Asian shares and commodities fell on Thursday on growing worries that Europe's intractable debt problems will plunge the world economy into a second global financial crisis.

Copper fell below $7,000 a tonne, gold slipped below $1,600 an ounce to stand more than $300 below its record high earlier this month, and commodities-related stocks were dumped.

The past week has seen a broad selloff of commodities, equities and emerging markets bonds and a rally in the dollar that has been reminiscent of the rout surrounding the collapse of Lehman Brothers investment bank three years ago.

Due to the high degree of uncertainty about the European situation and its effects on economic growth, there were anxious market moves in the U.S., and we will see similar moves today, said Yutaka Miura, senior technical analyst at Mizuho Securities.

Tokyo's Nikkei share average fell 0.9 percent, while MSCI's broadest index of Asia Pacific shares outside Japan dropped 1 percent, with its materials sub-index shedding more than 2 percent.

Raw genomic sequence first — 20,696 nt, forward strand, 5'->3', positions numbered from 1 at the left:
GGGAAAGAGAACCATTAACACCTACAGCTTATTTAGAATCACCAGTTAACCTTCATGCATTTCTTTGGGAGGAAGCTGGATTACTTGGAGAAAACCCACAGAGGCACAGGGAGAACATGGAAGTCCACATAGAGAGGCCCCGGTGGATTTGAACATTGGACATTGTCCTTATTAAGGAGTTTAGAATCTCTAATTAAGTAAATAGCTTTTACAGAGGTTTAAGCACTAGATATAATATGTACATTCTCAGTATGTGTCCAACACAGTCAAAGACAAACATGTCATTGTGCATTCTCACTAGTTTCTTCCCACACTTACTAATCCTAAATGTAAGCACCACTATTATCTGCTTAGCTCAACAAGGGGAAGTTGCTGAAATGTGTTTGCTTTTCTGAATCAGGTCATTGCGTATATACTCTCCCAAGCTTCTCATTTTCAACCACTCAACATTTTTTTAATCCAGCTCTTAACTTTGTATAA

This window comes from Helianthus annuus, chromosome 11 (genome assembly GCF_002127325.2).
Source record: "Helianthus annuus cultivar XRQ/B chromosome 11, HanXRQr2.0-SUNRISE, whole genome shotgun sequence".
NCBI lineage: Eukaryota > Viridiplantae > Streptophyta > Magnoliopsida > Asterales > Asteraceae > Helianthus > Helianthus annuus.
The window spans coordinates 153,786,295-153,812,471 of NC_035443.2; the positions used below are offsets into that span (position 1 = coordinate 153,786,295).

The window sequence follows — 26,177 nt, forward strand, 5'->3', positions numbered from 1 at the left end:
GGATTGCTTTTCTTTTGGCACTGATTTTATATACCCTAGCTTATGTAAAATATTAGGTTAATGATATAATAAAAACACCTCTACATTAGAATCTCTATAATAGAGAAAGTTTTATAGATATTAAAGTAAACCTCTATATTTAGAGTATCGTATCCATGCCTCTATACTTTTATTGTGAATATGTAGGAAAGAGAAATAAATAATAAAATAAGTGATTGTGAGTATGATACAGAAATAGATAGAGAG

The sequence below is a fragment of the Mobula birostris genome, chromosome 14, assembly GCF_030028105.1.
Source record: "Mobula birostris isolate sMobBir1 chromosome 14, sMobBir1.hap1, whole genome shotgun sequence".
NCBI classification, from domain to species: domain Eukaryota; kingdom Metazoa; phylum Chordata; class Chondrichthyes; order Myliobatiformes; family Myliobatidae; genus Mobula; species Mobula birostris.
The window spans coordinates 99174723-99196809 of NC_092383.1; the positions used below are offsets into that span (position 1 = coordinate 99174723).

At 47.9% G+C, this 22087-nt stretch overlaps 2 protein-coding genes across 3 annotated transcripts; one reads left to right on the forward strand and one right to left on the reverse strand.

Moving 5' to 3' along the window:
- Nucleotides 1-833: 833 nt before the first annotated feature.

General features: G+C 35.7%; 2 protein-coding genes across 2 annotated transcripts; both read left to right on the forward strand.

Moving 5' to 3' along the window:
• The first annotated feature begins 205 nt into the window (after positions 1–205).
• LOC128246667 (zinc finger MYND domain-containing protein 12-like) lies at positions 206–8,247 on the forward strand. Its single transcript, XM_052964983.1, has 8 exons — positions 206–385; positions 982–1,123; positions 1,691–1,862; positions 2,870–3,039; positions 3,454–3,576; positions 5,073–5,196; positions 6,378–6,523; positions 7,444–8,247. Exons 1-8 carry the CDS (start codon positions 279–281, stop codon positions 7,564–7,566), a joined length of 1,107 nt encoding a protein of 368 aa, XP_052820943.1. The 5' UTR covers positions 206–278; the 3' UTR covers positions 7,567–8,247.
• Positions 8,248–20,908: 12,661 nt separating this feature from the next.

S&P 500 index futures were mildly negative, after Wall Street's broad benchmark dropped 2.1 percent on Wednesday.

The latest source of nervousness was a vote in Germany's parliament at 0900 GMT on Thursday to approve new powers for the euro zone's 440 billion euro ($598 billion) rescue fund.

Whilst opposition votes will ensure the bill passes, a big rebellion within Chancellor Angela Merkel's own center-right coalition could weaken her politically and cloud future policy making at a time when financial markets and other nations are urging euro zone leaders to act boldly and decisively.

The euro was little changed around $1.3540, while the dollar rose 0.3 percent against a basket of currencies.

You would suspect weakness until Germany votes, given that it is the big guy that has to fund it, said Gavin Stacey, head of Australia and New Zealand research at Barclays Capital.

The euro is most likely to continue its trend deterioration until it gets really bad, forcing a resolution to come.

As the commodities rout continued, gold fell 0.7 percent to around $1,596 an ounce and copper, which is highly sensitive to expectations for global growth, fell 4.9 percent to $6,898 a tonne.

U.S. crude oil futures fell 1.3 percent to $80.17 a barrel and Brent crude lost 0.8 percent to $103. ($1 = 0.735 Euros)

(Editing by Yoko Nishikawa)